Type six: The "I don't want to hear it" Manager / Leader
This is probably the manager of a department near you. When the team gives an honest answer to an honest question about the timescale of a project, they will throw up their hands in horror and give the cry that clearly identifies them. In fairness, this manager takes the cares of the world on their shoulders and worries about them. They lie awake at night fretting about delivering the monthly reports on time. They present themselves as a tough, go-getter, but are often covering an inadequacy. Be gentle with these managers, but most of all ignore them. It's easier that way.

Type seven: The Buzzword Manager / Leader
Often found, after a long search, in deep water wearing the latest Ralph Lauren concrete collection, Buzzwordia manages by use of a string of clichés and ideas that they heard at management seminars. Meetings with them are not for the weak-stomached, and it is advisable to keep a bucket handy, just in case. Think about the last person you heard say: "There's no 'I' in team." "Assume makes an ASS out of U and ME." "I can't spell success without U."

Type eight: The Best Mate
This is a well-padded, red-faced manager, given to back-slapping and calling in favours, even before any are owed. They make unreasonable demands in the name of friendship and invite you to their children's birthday parties, even though you can't stand kids unless they have been barbecued. These managers make you want to slit your throat as they ramble on about the fantastic time they had on their last sales seminar or golf tournament.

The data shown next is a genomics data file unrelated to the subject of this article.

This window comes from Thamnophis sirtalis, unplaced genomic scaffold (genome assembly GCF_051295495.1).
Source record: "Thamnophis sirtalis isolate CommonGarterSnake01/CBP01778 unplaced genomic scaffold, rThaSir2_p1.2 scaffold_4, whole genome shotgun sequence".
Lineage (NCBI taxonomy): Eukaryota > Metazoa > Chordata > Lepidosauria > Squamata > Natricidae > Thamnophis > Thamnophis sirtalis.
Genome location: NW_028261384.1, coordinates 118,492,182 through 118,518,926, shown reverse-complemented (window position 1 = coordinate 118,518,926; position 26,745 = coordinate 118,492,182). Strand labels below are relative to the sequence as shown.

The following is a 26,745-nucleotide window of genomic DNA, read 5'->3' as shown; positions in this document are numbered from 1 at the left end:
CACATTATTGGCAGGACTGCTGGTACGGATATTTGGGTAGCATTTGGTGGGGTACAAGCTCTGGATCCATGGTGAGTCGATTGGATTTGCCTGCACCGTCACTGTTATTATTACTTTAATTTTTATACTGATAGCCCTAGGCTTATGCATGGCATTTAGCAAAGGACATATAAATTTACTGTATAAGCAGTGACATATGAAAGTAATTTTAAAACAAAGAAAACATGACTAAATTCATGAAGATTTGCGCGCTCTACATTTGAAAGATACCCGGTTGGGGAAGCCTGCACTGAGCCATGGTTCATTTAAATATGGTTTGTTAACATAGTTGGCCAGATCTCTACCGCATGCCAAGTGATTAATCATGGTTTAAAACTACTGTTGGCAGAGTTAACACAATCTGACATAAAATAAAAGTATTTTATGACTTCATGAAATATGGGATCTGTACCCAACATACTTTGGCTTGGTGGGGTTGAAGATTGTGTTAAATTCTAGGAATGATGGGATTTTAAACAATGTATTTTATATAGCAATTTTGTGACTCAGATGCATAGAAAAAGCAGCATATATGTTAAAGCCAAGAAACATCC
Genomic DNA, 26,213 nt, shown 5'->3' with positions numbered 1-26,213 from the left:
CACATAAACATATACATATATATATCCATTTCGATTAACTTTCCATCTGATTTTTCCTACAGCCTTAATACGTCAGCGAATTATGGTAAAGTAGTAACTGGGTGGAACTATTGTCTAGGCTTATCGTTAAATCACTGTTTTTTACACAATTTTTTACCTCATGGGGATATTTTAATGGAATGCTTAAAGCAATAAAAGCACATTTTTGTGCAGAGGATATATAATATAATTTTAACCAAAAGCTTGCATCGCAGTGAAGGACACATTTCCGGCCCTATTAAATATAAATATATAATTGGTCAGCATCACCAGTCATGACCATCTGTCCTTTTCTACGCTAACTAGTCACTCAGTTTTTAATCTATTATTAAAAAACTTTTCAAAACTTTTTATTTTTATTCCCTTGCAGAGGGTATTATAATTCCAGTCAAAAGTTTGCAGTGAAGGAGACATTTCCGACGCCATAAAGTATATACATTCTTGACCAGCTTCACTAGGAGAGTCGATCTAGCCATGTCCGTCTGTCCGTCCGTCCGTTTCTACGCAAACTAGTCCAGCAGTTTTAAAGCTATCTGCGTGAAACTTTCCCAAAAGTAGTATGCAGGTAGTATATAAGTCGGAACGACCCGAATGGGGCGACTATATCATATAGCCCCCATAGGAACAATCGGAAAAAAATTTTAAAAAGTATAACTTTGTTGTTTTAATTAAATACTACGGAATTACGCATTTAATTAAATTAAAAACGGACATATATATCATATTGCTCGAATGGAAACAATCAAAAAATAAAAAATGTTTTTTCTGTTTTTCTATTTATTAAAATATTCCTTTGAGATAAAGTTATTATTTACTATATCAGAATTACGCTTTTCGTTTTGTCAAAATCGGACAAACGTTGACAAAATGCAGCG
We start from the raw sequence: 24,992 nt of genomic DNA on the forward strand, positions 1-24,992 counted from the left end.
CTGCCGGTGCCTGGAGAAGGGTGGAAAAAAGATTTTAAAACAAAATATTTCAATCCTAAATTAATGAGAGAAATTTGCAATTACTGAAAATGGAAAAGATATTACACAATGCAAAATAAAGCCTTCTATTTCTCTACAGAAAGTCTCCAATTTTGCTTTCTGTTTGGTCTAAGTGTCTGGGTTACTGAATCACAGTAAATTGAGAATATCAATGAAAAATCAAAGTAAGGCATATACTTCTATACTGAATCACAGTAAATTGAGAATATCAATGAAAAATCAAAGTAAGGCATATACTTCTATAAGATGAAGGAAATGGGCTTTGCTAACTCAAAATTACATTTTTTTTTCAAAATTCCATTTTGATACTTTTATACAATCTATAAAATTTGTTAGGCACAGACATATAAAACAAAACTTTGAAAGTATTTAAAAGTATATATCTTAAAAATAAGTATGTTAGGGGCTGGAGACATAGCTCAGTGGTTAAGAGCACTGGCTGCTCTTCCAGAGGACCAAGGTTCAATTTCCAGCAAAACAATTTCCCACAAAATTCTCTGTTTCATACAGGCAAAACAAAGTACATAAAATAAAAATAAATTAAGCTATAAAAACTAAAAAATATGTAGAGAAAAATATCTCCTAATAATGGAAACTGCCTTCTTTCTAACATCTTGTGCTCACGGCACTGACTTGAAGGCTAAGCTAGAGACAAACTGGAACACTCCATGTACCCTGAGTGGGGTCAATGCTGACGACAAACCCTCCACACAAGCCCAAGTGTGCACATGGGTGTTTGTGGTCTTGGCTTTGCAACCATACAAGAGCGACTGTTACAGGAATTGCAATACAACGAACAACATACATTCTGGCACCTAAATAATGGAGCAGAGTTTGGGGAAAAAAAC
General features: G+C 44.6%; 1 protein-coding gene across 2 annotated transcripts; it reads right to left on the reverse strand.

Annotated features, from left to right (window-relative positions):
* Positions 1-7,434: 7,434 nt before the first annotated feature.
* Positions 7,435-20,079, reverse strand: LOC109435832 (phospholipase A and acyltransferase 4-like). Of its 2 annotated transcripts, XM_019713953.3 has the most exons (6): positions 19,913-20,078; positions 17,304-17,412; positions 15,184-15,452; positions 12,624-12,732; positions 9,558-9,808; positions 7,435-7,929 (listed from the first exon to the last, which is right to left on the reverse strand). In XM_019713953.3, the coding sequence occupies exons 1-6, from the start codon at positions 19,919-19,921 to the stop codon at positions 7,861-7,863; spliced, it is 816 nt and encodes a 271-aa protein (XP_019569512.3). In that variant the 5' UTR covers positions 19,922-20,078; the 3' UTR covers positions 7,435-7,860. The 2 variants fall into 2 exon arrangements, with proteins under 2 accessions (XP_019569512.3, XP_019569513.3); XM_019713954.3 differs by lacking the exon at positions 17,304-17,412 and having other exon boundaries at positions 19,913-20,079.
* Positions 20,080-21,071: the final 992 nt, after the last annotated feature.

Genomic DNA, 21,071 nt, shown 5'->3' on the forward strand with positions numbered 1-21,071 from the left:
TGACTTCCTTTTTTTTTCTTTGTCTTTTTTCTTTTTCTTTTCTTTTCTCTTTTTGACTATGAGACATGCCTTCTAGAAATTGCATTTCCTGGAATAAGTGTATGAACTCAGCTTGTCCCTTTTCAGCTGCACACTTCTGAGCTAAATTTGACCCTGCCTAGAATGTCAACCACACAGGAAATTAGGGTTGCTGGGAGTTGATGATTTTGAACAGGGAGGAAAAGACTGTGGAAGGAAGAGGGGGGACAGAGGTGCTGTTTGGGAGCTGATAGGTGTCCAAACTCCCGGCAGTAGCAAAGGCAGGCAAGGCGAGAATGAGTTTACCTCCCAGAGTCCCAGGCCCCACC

Type nine: The Two-Minute Manager / Leader
This is the type of manager who asks for an update on what has been done during their absence, then abruptly cuts off the answer after two minutes with a cry of "I don't have time now. I want a report on my desk first thing Monday morning."

Type Ten: The Patronising Manager / Leader
Nobody can do it quite like them. They were there when they landed on the moon. In fact, they designed and built the entire communications system. They also cabled Canary Wharf using only a pair of pliers, a cotton bud, and a cocktail stick. They won the Paris to Dakar rally in a car they built themselves from old beer cans. They caught the biggest fish, had the best golf handicap, and is, of course, a close personal friend of the Managing Director.

So, how would the person in the most important managerial position in the country stand in this light:

Charge One: Guilty. "And he came back from holiday...floods...blah blah...not like Cameron sunning himself in Rwanda....blah blah...nuff said"